Type II Hypersensitivity (pg. 87) Cytotoxic type Antibody combines with an antigen bound to the surface of tissue cells, usually a circulating RBC (red blood cell). Activated complement components, IgG and IgM antibodies in blood, participate in this type of hypersensitivity reaction. This destroys the tissue that has the antigens on the surface of its cells (e.g., Rh incompatibility).
Type III Hypersensitivity (pg. 87) Immune complex type (serum sickness) Immune complexes are formed between microorganisms and antibody in circulating blood. These complexes leave the blood and are deposited in body tissues, where they cause an acute inflammatory response. Tissue destruction occurs following phagocytosis by neutrophils.
Type IV Hypersensitivity (pg. 87) Cell-mediated type (delayed) T lymphocytes that previously have been introduced to an antigen cause damage to tissue cells or recruit other cells. Responsible for the rejection of tissue grafts and transplanted organs
Hypersensitivity to Drugs (pgs. 87-88) Drugs can act as antigens. Topical administration may cause a greater number of reactions than oral or parenteral routes. But the parenteral route may cause a more widespread and severe reaction.
Autoimmune Diseases (pg. 88) Immunologic tolerance The body learns to determine self from nonself. Autoimmune disorder The recognition mechanism breaks down; some body cells are not tolerated and are treated as foreign antigens.
Immunodeficiency (pg. 88) An immunopathologic condition A deficiency in number, function, or interrelationships of the involved WBC’s and their products May be congenital or acquired Infections and tumors may occur as a result of the deficiency.
Oral Diseases with Immunologic Pathogenesis Aphthous ulcers Urticaria and angioedema Contact mucositis and dermatitis Fixed drug eruptions Erythema multiforme Lichen planus Reactive arthritis (Reiter syndrome) Langerhans cell disease
Aphthous Ulcers (pgs. 88-91) Painful oral ulcers with an unclear cause Occur in about 20% of the population Trauma is the most common precipitating factor. May be caused by emotional stress or certain food May be associated with certain systemic diseases Thought to have an immunologic pathogenesis Occur in three forms: minor, major, and herpetiform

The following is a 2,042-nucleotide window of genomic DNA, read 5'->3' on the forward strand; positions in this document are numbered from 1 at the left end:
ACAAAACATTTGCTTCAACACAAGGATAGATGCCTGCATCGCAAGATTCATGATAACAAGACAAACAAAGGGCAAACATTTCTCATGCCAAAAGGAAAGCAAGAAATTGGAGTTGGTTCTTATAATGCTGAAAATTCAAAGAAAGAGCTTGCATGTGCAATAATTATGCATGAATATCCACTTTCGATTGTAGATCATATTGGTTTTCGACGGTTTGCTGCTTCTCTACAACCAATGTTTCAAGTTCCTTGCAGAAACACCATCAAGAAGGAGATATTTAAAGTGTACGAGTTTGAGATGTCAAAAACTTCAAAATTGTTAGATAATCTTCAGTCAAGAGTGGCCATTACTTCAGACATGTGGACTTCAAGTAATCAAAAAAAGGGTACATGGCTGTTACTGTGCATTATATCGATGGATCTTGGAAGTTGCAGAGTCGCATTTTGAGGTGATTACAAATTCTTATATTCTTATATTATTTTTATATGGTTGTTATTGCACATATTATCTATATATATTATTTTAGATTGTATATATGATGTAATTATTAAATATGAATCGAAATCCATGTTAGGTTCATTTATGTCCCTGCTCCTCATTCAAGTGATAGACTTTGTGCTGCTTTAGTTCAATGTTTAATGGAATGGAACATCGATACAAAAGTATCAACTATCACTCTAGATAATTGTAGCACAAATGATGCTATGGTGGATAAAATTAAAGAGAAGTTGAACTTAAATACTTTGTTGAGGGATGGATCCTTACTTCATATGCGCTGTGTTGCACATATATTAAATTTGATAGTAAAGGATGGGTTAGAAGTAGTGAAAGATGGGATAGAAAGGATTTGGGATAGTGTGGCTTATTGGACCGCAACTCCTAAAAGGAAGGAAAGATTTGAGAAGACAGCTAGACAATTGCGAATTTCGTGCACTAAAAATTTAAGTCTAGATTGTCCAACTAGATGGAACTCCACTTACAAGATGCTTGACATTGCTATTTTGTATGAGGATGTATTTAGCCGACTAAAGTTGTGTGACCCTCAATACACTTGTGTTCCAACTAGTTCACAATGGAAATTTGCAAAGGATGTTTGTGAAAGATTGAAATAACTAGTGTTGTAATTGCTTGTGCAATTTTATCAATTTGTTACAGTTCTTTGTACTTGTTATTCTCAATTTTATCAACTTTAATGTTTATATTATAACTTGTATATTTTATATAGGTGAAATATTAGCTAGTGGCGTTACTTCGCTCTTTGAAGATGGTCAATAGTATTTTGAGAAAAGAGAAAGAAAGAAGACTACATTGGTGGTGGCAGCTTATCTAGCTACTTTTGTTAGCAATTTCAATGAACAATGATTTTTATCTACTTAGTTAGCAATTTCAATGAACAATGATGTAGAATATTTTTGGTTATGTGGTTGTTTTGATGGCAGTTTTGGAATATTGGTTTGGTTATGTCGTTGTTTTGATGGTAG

Minor Aphthous Ulcers (pg. 89) Discrete, round or oval ulcers Occur on movable mucosa Up to 1 cm in diameter with a erythematous halo surrounding a yellowish-white fibrin surface May have single or multiple lesions May have a prodrome of 1 to 2 days
Major Aphthous Ulcers (pgs. 89-90) Larger (>1 cm), deeper, and longer lasting than minor aphthous ulcers Very painful Occur in the posterior of the mouth more often than minor aphthous ulcers May require several weeks to heal May require a biopsy
Herpetiform Aphthous Ulcers (pgs. 89-90) Tiny (1 to 2 mm) Resemble herpes simplex ulcers Painful, generally occur in groups
Diagnosis of Minor Aphthous Ulcers (Cont.) (pgs. 89-91) (Table 3-4) Clinical appearance Location Herpetic lesions appear on mucosa fixed to bone, aphthous lesions appear on movable tissue Clinical history Aphthous ulcers do not produce systemic signs or symptoms as do herpetic lesions
Treatment of Minor Aphthous Ulcers (pg. 91) Treatment There are several OTC medications such as Orabase and Zilactin. Topical or systemic steroids may help. Topical anesthetic may help.
Urticaria (Hives) (pg. 91) Appears as multiple areas of well-demarcated swelling of skin May have itching (pruritis) Lesions caused by localized areas of vascular permeability in superficial connective tissue
Angioedema (pg. 91) Lesions caused by diffuse swelling due to increased permeability of deeper blood vessels The skin covering the swelling appears normal Usually do not have itching
Urticaria and Angioedema (pgs. 91-92) Often idiopathic cause May be due to infection, trauma, emotional stress, and certain systemic diseases May be due to ingested allergens
Contact Mucositis and Dermatitis (pg. 92) Lesions resulting from contact of an allergen with skin or mucosa Involves CMI (cell-mediated immunity) The mucosa initially becomes erythematous and edematous. Often there is burning and pruritus Later, the area becomes white and scaly. Treatment Topical and/or systemic corticosteroids
Fixed Drug Eruptions (pgs. 92-93) Lesions that appear in the same site each time a drug is introduced Generally appear suddenly after a latent period and subside when the drug is discontinued May be single or multiple slightly raised, reddish patches or clusters of macules on the skin, or sometimes the mucous membranes May have pain or pruritis
Fixed Drug Eruptions (cont.) A type of allergic reaction (Type III) Immune complexes are deposited along the endothelial walls of blood vessels. Inflammation causes vasculitis with damage to the vessel wall. This creates erythema and edema in superficial layers of skin or mucosa. Treatment The drug causing the reaction should be identified and discontinued.
Erythema Multiforme (pgs. 93-94) Cause is not clear; may be a hypersensitivity reaction Most commonly occurs in young adults, affects men more commonly than women Target lesion Characteristic skin lesion with concentric erythematous rings alternating with normal skin color